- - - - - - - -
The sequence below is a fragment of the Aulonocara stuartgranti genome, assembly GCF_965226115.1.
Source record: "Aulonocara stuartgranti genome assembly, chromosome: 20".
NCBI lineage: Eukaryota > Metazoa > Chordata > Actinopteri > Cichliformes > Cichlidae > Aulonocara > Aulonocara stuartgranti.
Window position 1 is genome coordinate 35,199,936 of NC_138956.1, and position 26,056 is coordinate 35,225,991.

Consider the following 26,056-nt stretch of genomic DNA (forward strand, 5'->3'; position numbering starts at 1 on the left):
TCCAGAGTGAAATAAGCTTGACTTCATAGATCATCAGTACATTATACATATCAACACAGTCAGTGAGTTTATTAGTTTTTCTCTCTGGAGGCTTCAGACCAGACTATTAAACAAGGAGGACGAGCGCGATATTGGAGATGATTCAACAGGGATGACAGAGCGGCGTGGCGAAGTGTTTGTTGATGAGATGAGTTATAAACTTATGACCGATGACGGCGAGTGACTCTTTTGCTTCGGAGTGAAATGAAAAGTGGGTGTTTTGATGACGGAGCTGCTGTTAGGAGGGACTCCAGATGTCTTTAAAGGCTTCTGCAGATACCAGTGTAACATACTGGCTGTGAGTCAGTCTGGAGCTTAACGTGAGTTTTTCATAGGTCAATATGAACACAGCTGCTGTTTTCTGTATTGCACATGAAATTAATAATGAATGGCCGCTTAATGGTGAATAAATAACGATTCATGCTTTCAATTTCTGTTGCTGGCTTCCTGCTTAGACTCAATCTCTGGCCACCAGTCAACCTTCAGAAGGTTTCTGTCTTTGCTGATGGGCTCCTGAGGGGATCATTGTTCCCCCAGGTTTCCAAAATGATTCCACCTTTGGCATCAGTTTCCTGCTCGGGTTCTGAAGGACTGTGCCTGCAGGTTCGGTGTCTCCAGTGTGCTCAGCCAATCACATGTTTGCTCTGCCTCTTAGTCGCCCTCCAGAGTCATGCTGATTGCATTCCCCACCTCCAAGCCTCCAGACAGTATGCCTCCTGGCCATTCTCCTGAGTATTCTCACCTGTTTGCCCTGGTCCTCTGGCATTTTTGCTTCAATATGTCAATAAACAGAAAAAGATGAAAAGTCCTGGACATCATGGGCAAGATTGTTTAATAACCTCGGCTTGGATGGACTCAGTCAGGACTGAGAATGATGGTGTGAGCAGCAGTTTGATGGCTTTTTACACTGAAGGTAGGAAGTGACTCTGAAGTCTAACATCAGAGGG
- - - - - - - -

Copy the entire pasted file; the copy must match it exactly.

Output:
The sequence below is a fragment of the Aulonocara stuartgranti genome, assembly GCF_965226115.1.
Source record: "Aulonocara stuartgranti genome assembly, chromosome: 20".
NCBI lineage: Eukaryota > Metazoa > Chordata > Actinopteri > Cichliformes > Cichlidae > Aulonocara > Aulonocara stuartgranti.
Window position 1 is genome coordinate 35,199,936 of NC_138956.1, and position 26,056 is coordinate 35,225,991.

Consider the following 26,056-nt stretch of genomic DNA (forward strand, 5'->3'; position numbering starts at 1 on the left):
TCCAGAGTGAAATAAGCTTGACTTCATAGATCATCAGTACATTATACATATCAACACAGTCAGTGAGTTTATTAGTTTTTCTCTCTGGAGGCTTCAGACCAGACTATTAAACAAGGAGGACGAGCGCGATATTGGAGATGATTCAACAGGGATGACAGAGCGGCGTGGCGAAGTGTTTGTTGATGAGATGAGTTATAAACTTATGACCGATGACGGCGAGTGACTCTTTTGCTTCGGAGTGAAATGAAAAGTGGGTGTTTTGATGACGGAGCTGCTGTTAGGAGGGACTCCAGATGTCTTTAAAGGCTTCTGCAGATACCAGTGTAACATACTGGCTGTGAGTCAGTCTGGAGCTTAACGTGAGTTTTTCATAGGTCAATATGAACACAGCTGCTGTTTTCTGTATTGCACATGAAATTAATAATGAATGGCCGCTTAATGGTGAATAAATAACGATTCATGCTTTCAATTTCTGTTGCTGGCTTCCTGCTTAGACTCAATCTCTGGCCACCAGTCAACCTTCAGAAGGTTTCTGTCTTTGCTGATGGGCTCCTGAGGGGATCATTGTTCCCCCAGGTTTCCAAAATGATTCCACCTTTGGCATCAGTTTCCTGCTCGGGTTCTGAAGGACTGTGCCTGCAGGTTCGGTGTCTCCAGTGTGCTCAGCCAATCACATGTTTGCTCTGCCTCTTAGTCGCCCTCCAGAGTCATGCTGATTGCATTCCCCACCTCCAAGCCTCCAGACAGTATGCCTCCTGGCCATTCTCCTGAGTATTCTCACCTGTTTGCCCTGGTCCTCTGGCATTTTTGCTTCAATATGTCAATAAACAGAAAAAGATGAAAAGTCCTGGACATCATGGGCAAGATTGTTTAATAACCTCGGCTTGGATGGACTCAGTCAGGACTGAGAATGATGGTGTGAGCAGCAGTTTGATGGCTTTTTACACTGAAGGTAGGAAGTGACTCTGAAGTCTAACATCAGAGGG